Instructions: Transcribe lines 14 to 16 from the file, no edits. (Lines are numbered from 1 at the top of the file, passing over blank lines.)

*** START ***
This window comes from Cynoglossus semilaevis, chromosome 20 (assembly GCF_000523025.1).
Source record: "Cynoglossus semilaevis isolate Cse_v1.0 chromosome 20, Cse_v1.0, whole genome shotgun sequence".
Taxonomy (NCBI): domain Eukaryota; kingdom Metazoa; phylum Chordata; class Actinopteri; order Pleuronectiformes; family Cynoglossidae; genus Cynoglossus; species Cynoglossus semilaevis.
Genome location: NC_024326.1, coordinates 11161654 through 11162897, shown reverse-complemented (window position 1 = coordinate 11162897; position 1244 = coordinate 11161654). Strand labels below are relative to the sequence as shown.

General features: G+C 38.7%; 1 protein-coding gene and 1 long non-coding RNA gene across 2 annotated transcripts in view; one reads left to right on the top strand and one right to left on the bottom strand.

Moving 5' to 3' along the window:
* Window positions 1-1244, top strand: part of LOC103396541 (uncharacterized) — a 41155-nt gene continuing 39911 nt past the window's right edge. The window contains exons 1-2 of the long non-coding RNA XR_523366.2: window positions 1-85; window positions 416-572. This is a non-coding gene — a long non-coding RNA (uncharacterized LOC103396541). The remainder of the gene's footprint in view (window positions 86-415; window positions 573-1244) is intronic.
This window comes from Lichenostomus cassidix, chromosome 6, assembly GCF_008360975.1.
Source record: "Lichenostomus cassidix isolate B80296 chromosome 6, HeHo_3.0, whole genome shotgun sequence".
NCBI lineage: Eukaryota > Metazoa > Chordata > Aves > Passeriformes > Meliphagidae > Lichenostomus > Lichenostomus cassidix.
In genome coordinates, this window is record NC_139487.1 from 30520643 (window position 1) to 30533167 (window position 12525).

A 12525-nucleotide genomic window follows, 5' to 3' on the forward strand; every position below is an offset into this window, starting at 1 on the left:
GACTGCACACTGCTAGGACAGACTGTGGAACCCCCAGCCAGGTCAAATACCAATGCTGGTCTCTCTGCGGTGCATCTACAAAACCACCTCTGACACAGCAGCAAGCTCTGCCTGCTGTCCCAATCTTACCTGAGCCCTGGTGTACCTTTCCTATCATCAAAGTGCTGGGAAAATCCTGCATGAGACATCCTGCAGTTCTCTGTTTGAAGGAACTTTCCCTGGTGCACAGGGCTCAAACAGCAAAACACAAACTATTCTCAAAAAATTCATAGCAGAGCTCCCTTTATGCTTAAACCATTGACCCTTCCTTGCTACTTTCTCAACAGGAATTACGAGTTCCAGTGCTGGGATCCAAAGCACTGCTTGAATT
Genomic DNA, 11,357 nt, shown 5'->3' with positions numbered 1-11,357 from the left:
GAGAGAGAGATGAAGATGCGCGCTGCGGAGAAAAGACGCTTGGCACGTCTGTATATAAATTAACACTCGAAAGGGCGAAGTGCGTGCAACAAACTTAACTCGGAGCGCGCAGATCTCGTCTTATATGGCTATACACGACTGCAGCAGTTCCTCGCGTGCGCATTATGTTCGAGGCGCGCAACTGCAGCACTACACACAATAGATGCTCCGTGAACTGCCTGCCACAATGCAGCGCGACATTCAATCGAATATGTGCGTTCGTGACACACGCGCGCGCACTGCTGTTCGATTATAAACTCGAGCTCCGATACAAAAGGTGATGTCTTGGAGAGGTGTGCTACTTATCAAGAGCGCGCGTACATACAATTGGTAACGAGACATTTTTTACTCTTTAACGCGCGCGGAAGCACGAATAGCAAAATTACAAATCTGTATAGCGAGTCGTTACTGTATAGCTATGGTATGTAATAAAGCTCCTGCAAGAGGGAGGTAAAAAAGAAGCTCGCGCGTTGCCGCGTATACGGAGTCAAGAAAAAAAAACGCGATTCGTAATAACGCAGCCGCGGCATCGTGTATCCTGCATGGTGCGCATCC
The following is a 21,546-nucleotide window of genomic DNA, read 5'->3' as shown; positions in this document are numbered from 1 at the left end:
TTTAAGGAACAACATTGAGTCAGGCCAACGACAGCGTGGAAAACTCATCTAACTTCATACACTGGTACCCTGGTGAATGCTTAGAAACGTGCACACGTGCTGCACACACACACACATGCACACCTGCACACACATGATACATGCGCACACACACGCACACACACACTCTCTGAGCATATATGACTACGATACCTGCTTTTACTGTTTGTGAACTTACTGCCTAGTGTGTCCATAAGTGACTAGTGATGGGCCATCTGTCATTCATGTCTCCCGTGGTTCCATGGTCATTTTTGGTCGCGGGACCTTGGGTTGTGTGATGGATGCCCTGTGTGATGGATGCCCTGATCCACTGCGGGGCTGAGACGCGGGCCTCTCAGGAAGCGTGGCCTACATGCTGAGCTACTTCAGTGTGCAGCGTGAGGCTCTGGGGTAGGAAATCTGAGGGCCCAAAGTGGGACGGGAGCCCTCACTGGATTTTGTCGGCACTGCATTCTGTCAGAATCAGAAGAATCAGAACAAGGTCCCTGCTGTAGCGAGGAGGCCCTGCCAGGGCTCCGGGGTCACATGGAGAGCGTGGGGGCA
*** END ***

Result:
Genomic DNA, 11,357 nt, shown 5'->3' with positions numbered 1-11,357 from the left:
GAGAGAGAGATGAAGATGCGCGCTGCGGAGAAAAGACGCTTGGCACGTCTGTATATAAATTAACACTCGAAAGGGCGAAGTGCGTGCAACAAACTTAACTCGGAGCGCGCAGATCTCGTCTTATATGGCTATACACGACTGCAGCAGTTCCTCGCGTGCGCATTATGTTCGAGGCGCGCAACTGCAGCACTACACACAATAGATGCTCCGTGAACTGCCTGCCACAATGCAGCGCGACATTCAATCGAATATGTGCGTTCGTGACACACGCGCGCGCACTGCTGTTCGATTATAAACTCGAGCTCCGATACAAAAGGTGATGTCTTGGAGAGGTGTGCTACTTATCAAGAGCGCGCGTACATACAATTGGTAACGAGACATTTTTTACTCTTTAACGCGCGCGGAAGCACGAATAGCAAAATTACAAATCTGTATAGCGAGTCGTTACTGTATAGCTATGGTATGTAATAAAGCTCCTGCAAGAGGGAGGTAAAAAAGAAGCTCGCGCGTTGCCGCGTATACGGAGTCAAGAAAAAAAAACGCGATTCGTAATAACGCAGCCGCGGCATCGTGTATCCTGCATGGTGCGCATCC
The following is a 21,546-nucleotide window of genomic DNA, read 5'->3' as shown; positions in this document are numbered from 1 at the left end: